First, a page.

Take a look at the output of the Big Five publishers (Hachette, HarperCollins, Macmillan, Penguin Random House and Simon & Schuster, along with their multitude of subsidiary imprints) and you’ll see a tendency to spend big on a few titles in the hope of getting enough big hits to cover losses on the rest. Like the Hollywood studios, the Big Five gamble on their reading of the mass market to move volume, on an International scale, and not cater for the full spectrum of audience tastes.
You hear about blockbuster advances for prospective blockbuster books, then equally large marketing and distribution budgets, all aimed at establishing or continuing a brand, hoping to build repeat sales. Sometimes in the mall or online, it looks like every seller has the same twelve books for months on end in every format possible.
That’s the big business of big publishing; one that doesn’t leave a lot of room for lesser known or niche authors. Which is where the independent publishers come in. There was always a place for publishers prepared to take a gamble on talented, promising but lesser known (or unknown) authors, funding short print runs just to get books in front of readers.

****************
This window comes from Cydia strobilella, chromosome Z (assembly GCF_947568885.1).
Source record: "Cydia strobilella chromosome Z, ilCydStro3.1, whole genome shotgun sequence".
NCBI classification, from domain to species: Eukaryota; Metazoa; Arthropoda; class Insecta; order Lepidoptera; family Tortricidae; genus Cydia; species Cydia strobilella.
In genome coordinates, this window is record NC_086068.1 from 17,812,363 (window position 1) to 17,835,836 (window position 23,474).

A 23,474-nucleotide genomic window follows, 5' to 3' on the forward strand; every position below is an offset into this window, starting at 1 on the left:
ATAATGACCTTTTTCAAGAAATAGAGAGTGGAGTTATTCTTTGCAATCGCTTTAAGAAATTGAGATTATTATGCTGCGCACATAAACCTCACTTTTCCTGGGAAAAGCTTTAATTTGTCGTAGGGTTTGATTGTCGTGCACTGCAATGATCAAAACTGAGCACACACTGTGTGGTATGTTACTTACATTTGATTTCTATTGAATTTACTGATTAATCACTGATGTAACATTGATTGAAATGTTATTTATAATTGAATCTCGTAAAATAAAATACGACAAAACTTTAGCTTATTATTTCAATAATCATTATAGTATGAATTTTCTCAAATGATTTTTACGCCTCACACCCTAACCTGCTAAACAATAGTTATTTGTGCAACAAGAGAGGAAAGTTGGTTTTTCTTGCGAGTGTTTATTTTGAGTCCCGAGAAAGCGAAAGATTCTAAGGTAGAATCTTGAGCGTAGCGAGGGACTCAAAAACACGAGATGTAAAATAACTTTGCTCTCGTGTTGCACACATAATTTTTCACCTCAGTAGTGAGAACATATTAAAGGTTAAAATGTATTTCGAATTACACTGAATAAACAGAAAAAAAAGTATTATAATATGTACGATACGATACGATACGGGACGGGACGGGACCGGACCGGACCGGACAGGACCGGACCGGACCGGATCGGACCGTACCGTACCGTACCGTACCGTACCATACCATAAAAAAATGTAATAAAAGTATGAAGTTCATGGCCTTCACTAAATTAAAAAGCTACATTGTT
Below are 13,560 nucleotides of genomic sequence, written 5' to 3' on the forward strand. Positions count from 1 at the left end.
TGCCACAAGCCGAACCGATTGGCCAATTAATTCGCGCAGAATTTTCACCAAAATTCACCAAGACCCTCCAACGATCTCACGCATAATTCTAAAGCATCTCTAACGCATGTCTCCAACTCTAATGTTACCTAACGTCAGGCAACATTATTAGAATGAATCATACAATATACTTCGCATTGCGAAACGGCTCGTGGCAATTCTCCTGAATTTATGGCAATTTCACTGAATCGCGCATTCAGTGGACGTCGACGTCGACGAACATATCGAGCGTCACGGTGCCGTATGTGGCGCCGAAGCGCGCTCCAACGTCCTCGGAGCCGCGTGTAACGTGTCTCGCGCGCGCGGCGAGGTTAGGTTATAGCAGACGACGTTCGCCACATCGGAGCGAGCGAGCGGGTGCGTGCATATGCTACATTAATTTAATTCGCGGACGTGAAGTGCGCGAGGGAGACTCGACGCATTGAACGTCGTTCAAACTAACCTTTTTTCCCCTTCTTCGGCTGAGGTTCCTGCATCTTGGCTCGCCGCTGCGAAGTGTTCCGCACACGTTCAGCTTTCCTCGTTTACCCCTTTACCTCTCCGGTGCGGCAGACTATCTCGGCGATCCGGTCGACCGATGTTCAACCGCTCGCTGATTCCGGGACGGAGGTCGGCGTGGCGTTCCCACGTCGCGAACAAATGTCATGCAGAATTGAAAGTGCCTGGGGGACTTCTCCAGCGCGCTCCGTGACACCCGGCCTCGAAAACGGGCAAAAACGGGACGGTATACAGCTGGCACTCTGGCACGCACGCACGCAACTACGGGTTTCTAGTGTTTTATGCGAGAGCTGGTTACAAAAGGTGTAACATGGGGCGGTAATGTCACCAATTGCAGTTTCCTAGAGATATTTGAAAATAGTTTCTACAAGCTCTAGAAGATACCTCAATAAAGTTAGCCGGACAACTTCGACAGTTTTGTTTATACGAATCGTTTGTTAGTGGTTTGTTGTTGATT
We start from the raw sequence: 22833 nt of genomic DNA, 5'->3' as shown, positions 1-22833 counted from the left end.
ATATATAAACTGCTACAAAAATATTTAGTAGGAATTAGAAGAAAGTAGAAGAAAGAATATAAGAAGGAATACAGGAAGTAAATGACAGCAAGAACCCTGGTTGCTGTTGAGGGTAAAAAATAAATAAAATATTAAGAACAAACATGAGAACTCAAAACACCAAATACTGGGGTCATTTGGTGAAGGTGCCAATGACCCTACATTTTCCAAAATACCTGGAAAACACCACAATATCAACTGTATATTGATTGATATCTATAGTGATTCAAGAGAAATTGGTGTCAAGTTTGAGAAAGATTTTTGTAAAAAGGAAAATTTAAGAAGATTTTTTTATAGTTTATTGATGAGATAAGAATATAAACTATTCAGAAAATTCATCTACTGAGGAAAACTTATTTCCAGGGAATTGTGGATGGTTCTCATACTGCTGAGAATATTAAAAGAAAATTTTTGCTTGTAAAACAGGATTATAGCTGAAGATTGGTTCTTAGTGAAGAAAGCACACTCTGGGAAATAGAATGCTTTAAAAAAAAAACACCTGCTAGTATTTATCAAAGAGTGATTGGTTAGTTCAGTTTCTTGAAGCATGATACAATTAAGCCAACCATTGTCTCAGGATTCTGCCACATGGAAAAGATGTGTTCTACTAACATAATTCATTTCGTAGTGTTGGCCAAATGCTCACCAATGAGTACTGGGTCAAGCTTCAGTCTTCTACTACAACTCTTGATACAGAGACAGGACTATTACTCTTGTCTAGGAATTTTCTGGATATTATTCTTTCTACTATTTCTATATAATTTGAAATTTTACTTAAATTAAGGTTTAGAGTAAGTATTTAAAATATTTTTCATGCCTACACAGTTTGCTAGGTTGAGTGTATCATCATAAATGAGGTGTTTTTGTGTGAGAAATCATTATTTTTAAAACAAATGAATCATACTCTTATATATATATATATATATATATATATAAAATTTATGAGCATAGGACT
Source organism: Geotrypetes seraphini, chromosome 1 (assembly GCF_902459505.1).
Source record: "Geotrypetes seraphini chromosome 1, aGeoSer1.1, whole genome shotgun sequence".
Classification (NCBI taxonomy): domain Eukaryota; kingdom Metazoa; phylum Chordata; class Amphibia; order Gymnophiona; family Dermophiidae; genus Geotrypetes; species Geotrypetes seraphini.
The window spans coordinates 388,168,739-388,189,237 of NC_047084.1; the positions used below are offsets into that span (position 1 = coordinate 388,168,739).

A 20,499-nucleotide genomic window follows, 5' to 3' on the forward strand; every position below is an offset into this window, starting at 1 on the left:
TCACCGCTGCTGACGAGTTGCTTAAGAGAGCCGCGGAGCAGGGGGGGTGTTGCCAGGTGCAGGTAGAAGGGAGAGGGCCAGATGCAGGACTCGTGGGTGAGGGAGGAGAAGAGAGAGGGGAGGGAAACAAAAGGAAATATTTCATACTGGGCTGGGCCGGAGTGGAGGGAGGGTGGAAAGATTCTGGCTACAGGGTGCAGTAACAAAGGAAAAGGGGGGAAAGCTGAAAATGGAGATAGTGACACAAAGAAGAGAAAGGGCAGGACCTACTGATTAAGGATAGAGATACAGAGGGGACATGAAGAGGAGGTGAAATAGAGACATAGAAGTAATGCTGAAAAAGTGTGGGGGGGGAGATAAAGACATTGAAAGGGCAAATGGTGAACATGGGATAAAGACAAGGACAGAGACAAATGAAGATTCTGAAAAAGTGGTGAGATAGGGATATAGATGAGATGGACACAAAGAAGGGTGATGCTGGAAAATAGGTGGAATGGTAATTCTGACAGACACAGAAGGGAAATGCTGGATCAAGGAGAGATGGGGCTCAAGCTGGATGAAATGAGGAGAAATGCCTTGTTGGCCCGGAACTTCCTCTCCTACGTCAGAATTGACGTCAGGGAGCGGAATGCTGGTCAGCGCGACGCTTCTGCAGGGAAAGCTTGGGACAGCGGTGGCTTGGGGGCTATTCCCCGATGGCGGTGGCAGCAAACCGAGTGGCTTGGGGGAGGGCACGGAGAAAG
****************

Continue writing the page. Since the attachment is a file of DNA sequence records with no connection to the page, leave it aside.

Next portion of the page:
The independents are now as important as ever to counter the corporate publishing juggernaut. Thankfully the barriers to entry are lower, thanks to digital technology, print-on-demand and e-books.
Small publishing houses are much more agile than the Big Five. they can afford to speculate and patronise more abstract, creative and innovative books, push the boundaries or give minorities a voice.
Yes, there has always been an Indie fringe peddling some wacky, pretentious, dogmatic material (and that’s just the marketing, ever mind the books themselves); that shouldn’t undermine the valuable work of the independents at wide base of the publishing pyramid on which the ‘mainstream’ industry rests.
Image credit: Spring sunrise captured by Jan Ubels, Creative Commons